Three years have passed since Russia was annexed by Russia, and it is interesting to see how the Crimean economy has responded to this political change. Obviously change can bring good and bad things and this we hope to clarify in this blog.
The Bridge of Hope
An eleven-mile bridge has almost completed its construction between the Krasnodar region of Russia to the city of Kerch in Crimea. The bridge will act both as a road and rail link spanning the Kerch Strait which is situated between the Sea of Azov and the Black Sea. It one way the bridge is the final step of the political annexation, but in another it will be a major channel for commerce.
Moscow is investing heavily in infrastructure on the Crimean Peninsula. Hospitals are being modernized, roads rebuilt, bridges constructed and trade with Russia growing. However, conversely there has been little or no trade with the Ukraine since the annexation. The fishing industry in particular has greatly suffered, Ukraine has stopped buying Crimean fish. Russia has not taken up the slack as they feel this commodity is too expensive, as ferries are used to transport the fish to Russia. Perhaps this will change on the completion of the bridge, and cheaper rail transport made available.
Crimean wine has long been popular with Russians and they have continued to buy it by the barrel, in 2014 the Crimean wine industry was booming. But it must be noted that this is trailing off and the initial euphoria from Russia is declining again down to price. The crux of all the present woes of the Crimean trade all comes down to the same thing, the cost of transportation. This is the same for, food, wine, gasoline and importing or exporting from Russia depends on expensive ferries.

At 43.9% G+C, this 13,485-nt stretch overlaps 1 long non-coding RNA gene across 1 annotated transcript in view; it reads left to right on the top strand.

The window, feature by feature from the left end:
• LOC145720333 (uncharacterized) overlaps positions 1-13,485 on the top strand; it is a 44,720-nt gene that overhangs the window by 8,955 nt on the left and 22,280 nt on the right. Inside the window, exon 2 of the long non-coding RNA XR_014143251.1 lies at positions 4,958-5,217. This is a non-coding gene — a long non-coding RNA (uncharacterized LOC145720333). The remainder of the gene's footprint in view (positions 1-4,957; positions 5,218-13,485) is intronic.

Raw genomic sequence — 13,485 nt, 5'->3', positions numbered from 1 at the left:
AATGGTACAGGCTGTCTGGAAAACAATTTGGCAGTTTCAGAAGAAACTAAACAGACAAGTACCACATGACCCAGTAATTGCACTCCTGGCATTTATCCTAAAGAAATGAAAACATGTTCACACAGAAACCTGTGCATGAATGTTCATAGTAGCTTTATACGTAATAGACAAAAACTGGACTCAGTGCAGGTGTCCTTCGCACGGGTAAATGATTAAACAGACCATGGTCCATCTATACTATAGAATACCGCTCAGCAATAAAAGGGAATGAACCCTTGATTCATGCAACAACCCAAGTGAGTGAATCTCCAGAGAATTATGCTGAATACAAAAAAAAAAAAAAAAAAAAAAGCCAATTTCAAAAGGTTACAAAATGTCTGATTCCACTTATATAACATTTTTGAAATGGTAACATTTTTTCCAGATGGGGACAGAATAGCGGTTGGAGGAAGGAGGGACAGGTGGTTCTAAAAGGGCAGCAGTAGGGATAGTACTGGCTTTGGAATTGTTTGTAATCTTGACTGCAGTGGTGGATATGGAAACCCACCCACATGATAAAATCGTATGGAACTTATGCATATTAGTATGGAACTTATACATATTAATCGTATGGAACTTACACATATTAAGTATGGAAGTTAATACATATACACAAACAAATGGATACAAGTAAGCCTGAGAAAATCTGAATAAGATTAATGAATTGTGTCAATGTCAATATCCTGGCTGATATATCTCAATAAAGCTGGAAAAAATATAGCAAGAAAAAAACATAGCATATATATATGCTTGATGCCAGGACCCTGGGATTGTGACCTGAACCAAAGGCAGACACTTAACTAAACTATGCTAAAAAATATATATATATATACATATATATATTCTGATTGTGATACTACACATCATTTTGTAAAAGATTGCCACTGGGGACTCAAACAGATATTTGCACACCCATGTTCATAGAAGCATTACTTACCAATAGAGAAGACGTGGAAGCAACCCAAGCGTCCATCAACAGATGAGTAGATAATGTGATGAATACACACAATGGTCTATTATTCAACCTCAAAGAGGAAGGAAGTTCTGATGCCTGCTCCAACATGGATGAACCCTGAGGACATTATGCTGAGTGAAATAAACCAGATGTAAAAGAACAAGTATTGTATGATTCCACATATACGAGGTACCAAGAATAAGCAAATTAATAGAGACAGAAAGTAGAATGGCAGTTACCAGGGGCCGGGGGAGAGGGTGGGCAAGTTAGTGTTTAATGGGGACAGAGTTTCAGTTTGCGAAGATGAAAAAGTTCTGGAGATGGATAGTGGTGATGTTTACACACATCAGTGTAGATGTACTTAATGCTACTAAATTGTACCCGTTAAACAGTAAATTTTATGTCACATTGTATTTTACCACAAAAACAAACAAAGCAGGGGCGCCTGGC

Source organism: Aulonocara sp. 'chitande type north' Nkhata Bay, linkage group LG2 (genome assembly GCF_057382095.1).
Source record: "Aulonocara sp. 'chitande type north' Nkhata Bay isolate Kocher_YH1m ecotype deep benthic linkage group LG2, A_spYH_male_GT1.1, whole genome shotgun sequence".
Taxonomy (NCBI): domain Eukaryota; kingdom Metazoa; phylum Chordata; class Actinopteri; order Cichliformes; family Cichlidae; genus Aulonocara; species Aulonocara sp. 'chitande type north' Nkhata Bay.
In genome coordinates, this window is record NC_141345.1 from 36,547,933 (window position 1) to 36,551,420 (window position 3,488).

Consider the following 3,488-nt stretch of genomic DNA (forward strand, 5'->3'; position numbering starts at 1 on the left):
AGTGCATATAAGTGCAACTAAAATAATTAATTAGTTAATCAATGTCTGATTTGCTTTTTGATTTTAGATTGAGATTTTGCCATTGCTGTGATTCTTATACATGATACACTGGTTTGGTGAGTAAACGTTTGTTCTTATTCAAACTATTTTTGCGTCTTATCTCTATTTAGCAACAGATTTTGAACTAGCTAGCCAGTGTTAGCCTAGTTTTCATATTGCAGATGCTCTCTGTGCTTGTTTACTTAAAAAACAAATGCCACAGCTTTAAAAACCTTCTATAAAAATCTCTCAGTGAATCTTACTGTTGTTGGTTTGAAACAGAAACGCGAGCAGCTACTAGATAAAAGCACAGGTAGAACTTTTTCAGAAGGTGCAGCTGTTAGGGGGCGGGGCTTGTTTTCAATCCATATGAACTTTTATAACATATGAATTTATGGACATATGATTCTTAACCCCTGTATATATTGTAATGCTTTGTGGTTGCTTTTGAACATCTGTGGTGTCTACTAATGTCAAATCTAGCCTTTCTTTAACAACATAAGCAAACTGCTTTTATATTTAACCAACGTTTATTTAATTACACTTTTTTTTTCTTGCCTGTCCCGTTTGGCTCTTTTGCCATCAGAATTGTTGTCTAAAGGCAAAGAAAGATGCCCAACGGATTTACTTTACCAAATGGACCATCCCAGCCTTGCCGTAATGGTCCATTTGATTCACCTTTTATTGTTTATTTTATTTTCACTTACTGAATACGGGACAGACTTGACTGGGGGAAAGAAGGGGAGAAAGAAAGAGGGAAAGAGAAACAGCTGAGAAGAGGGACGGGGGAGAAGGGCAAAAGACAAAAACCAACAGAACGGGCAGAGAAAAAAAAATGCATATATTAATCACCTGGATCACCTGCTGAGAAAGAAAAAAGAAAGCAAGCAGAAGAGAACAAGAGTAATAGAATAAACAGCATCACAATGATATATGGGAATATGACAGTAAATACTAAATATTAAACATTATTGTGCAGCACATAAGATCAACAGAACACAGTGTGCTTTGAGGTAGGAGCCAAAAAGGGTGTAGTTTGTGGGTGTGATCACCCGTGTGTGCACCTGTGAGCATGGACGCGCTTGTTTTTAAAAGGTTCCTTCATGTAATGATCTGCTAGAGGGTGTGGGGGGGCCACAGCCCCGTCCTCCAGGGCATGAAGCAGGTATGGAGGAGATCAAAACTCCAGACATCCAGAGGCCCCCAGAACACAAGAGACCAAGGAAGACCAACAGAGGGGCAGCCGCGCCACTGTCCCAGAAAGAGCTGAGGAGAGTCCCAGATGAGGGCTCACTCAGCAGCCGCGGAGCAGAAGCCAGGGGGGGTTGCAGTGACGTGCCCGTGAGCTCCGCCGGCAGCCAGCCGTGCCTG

Russia are adamant that the future news for the Crimean economy is rosy, tourism rose by over 20 percent during 2016 to over five and a half million people. GDP also rose by eight and a half percent. The average Crimean wage and income has increased year on year since 2013, although retail sales have been low, over seven percent on last year’s figures. Property has been a big winner since the annexation, many Russian officials have been buying accommodation in Sevastopol and surrounding areas to relocate their families. And the popular seaside resort of Yalta has many luxury apartments and houses that are pitched at the higher end of the market, right at wealthy Russians.
The tourist industry is still in somewhat of a limbo land, at the moment it is pretty good but how long it lasts is uncertain. It was far easier for Ukrainians to get to the Crimea, but Russian tourists have to fly or are forced to take packed boats. The Crimean economy is at the moment something of an enigma, in some respects it is very healthy indeed, but in others it is falling behind. There is no doubt many people have benefited from the annexation by Russia, but traditional industries such as fishing have greatly suffered.